More than 100 kinds of minerals have so far been discovered in Tibet, of which 36 have proven reserves, with those of 11 kinds ranking among the top five in China. They are chromium, industrial crystal, corundum, high-temperature geotherm, copper, volcanic ash, magnesite, boron, native sulphur, mica and arsenic. Other important minerals having good prospects for development include kaolin, gypsum, peat, crystal graphite, antimony, bolognian stone, gold, silver, molybdenum, pyrite, lead, zinc, cobalt, lithium and sylvine.
Of the minerals with proven reserves, chromium leads the country in its reserves. Chromium iron deposits cover a total area of 2,500 square km. Luobusha Mine in the Shannan Prefecture has become a development base of chromium iron in the region.
In 1999, a new mineral—natural lithium carbonate—was first discovered in Chabyer salt lake at the elevation of 4,400 meters. The lake is now not only the largest lithium mine in China but also one of the three largest salt lakes in the world. It makes Tibet the No.1 area in the world in terms of prospect lithium reserves.
Tibet is poor in coal, oil and natural gas, but rich in hydro-, geothermal, solar and wind energy resources. The first deep oil deposit has recently been discovered at the Changtang Basin in north Tibet, with bright prospect of oil reserves.
Tibet is especially well endowed with hydroelectric power resources, having approximately 200 million kw of hydraulic energy resources, or about 30 percent of China’s total. The majority part of Tibet’s hydraulic energy resources is concentrated in southeast Tibet. The main stream of the Yarlung Zangbo River promises 80 million kw of hydraulic energy reserves, which can amount to 80 million kw when added with the reserves in its five major tributaries—the Dogxung Zangbo, Nyang Qu, Lhasa, Nyang and Parlung Zangbo rivers.
Tibet is a region with the most dynamic geothermal activities, with more than 1,000 sites found to have prospective geothermal energy reserves. Of the 169 geothermal fields and hot spring areas already surveyed, 22 percent show a water temperature of 80 degrees Centigrade; about 26 percent have a water temperature of 60-80 degrees Centigrade; 35 percent, 40-60 degrees Centigrade; and 17 percent, lower than 40 degrees Centigrade. Tibet's geothermal heat discharge adds up to 550,000 kilocalories per second, equivalent to annual heat generation by 2.4 million tons of standard coal. The Yangbajain Geothermal Field in Damxung is currently China’s largest high-temperature steam geothermal field. The hot water temperature stands at 93-172 degrees Centigrade. The place now is a well-known scenic spot.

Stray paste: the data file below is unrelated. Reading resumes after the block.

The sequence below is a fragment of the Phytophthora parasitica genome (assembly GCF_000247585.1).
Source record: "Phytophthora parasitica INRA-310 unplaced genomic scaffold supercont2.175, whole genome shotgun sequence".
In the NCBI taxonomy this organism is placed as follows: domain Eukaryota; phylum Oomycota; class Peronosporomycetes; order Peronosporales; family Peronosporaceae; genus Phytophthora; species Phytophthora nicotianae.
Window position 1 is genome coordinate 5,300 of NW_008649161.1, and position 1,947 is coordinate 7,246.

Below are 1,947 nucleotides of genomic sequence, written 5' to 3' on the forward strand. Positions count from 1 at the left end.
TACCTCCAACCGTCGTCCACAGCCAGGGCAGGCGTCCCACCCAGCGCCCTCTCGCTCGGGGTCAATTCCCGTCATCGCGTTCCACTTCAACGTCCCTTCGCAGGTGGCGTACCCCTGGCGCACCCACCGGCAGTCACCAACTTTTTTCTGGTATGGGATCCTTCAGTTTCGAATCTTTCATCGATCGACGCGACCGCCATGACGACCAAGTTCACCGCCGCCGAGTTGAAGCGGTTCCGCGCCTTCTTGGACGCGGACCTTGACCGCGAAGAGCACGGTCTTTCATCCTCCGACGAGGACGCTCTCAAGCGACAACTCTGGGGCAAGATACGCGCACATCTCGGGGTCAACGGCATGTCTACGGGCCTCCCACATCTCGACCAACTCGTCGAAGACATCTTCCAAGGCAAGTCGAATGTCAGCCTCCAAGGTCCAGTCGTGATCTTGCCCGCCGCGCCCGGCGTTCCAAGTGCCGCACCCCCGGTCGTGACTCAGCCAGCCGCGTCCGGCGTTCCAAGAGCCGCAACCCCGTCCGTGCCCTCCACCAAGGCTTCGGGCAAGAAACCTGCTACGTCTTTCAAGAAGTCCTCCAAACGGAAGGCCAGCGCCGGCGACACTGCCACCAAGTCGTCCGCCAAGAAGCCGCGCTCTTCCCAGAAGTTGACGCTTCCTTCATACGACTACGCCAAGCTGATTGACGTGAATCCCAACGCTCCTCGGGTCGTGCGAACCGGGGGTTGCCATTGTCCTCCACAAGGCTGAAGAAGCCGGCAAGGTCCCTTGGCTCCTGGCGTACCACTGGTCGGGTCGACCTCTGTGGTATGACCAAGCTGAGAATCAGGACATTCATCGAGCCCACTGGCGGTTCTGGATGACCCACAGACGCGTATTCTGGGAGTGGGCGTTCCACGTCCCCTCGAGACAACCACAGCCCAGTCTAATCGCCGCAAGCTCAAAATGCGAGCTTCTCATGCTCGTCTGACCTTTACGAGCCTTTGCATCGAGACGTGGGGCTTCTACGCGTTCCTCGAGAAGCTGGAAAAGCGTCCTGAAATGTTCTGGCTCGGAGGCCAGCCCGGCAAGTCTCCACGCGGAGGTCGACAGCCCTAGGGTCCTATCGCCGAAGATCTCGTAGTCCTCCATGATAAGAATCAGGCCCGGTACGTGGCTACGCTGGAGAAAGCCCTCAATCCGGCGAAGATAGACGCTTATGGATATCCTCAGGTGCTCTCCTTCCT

Tibet leads the country in solar energy resources. In most parts of the region, the average annual sunshine stands between 3,100-3,400 hours, averaging nine hours a day.
There are two wind belts in Tibet. Their annual wind energy reserves are estimated at 93 billion kwh, ranking the seventh in China. Except east Tibet, all other areas in the region have and can use their affluent wind energy resources. The Northern Tibet Plateau in particular enjoys over 4,000 hours of effective wind velocity annually.
As Tibet's terrain declines from an elevation of 5,000 meters in the northwest to several hundred meters in the southeast, the climate features frigid and dry air in the northwest and warm and humid in the southeast. The climatic types from southeast to northwest include tropical, subtropical, plateau temperate, plateau sub-frigid and plateau frigid zones. In southeast Tibet and the canyon area on the southern slope of the Himalayas, the temperature gradually drops with the rising terrain, and the climate takes a vertical change from tropical and sub-tropical to temperate, frigid temperate and frigid zones.
The atmospheric pressure in Tibet is low. Air is rare on the Tibetan Plateau with the oxygen content in a cubic meter of air being only 62-65.4 percent of that on the plain.
Tibet boasts more solar radiation than any other part of China, about 100 percent or one-third more than in plains at the same latitude. In addition, Tibet enjoys longer duration of sunshine, reaching 3,021 hours annually in Lhasa. However, it is 1,186.84 hours in Chengdu and 1,932.5 hours in Shanghai. The difference in temperature between day and night is enormous in Tibet; however, so far as the whole year is concerned, the seasonal difference is small. Both the annual average temperature and the highest temperature in Lhasa and Xigaze are 10-15 degrees lower than in Chongqing, Wuhan and Shanghai, which lie on a closer latitude. The seasonal difference in temperature in Lhasa, Qamdo and Xigaze is 18-20 degrees. In the Ngari area, 5,000 meters above sea level, the temperature in August reaches 10 degrees Centigrade or higher during the day, but falls to below zero at night.
Dominated alternatively by westerly wind in winter and southwesterly wind in summer, Tibet has a clear distinction between dry and wet days. Generally speaking, the months from October to April are a dry season while the months from May to September are a wet season, with precipitation during the period accounts for some 90 percent of the annual total. Rainfall is unevenly distributed in different places of Tibet, with a remarkable demarcation line between dry and rainy seasons. Annual precipitation amounts to 5,000 mm in the low-lying area in the southeastern part, dropping to 50 mm in the northwest.